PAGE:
Ruins of indigo vats for making añil or azul during the Spanish times. San Vicente Ilocos Sur.
By Abe V Rotor
When we were kids studying in a catholic high school in Vigan, our rector was very particular with the whiteness of our uniform. Our old folks did not find it a problem at all, even without today’s detergents and whitening agents. All they did was to add a little añil or azul to the final rinse, and presto, our uniforms would be gleaming white in the sun.
Añil or azul is a natural dye derived from Indigofera hirsuta or I. tinctoria, which farmers plant as green manure. It is from the plant that the dye is also called indigo. During the Spanish period, añil was commercially produced in the Ilocos and exported to Mexico and Europe via the Galleon Trade. Today, the ruins of giant fermenting vats are still found.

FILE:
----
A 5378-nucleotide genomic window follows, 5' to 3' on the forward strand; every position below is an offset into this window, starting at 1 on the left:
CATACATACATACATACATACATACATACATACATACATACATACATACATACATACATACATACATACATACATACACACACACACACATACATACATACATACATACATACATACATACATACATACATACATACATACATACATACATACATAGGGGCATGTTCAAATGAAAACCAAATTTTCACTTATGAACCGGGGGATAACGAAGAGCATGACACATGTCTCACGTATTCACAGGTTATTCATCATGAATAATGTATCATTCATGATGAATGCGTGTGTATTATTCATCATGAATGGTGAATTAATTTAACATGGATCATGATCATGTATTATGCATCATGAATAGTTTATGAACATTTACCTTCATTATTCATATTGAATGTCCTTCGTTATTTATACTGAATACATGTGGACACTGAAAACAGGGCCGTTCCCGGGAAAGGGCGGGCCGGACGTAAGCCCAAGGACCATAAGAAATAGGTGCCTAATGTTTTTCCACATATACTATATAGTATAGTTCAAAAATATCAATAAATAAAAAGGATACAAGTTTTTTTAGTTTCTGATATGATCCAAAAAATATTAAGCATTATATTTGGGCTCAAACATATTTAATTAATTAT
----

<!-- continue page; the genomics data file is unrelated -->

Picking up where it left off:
There is a revival of natural dye which include indigo, tumeric or yellow ginger Curcuma longa), and pomegranate (Punica granatum). A relatively unknown group – Handloom Weavers Development in Kerala, India, has discovered natural dyes as a solution to sufferers of allergies such as skin disorders, and asthma. Natural dyes even have direct medicinal value. A common practice in Ilocos to relieve mumps is to paint añil on the swollen area. ~
Reference: Living with Folk Wisdom, AVRotor. UST Press 2008